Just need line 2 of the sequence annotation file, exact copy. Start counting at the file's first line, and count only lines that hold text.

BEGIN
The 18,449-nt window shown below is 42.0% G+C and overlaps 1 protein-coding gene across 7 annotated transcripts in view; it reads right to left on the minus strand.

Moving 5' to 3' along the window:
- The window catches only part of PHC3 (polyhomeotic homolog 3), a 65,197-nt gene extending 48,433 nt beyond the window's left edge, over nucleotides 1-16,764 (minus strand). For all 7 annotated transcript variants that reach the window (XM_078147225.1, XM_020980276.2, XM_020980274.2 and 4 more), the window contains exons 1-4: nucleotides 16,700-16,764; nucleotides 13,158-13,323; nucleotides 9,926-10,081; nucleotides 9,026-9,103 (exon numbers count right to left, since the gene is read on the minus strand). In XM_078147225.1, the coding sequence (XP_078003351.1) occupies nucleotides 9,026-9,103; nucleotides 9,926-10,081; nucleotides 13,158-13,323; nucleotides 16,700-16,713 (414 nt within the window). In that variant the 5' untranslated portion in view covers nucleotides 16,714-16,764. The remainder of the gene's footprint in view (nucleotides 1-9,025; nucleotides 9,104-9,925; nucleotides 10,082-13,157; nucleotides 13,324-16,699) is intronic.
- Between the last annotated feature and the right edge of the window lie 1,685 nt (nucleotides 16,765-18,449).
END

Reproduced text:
Moving 5' to 3' along the window: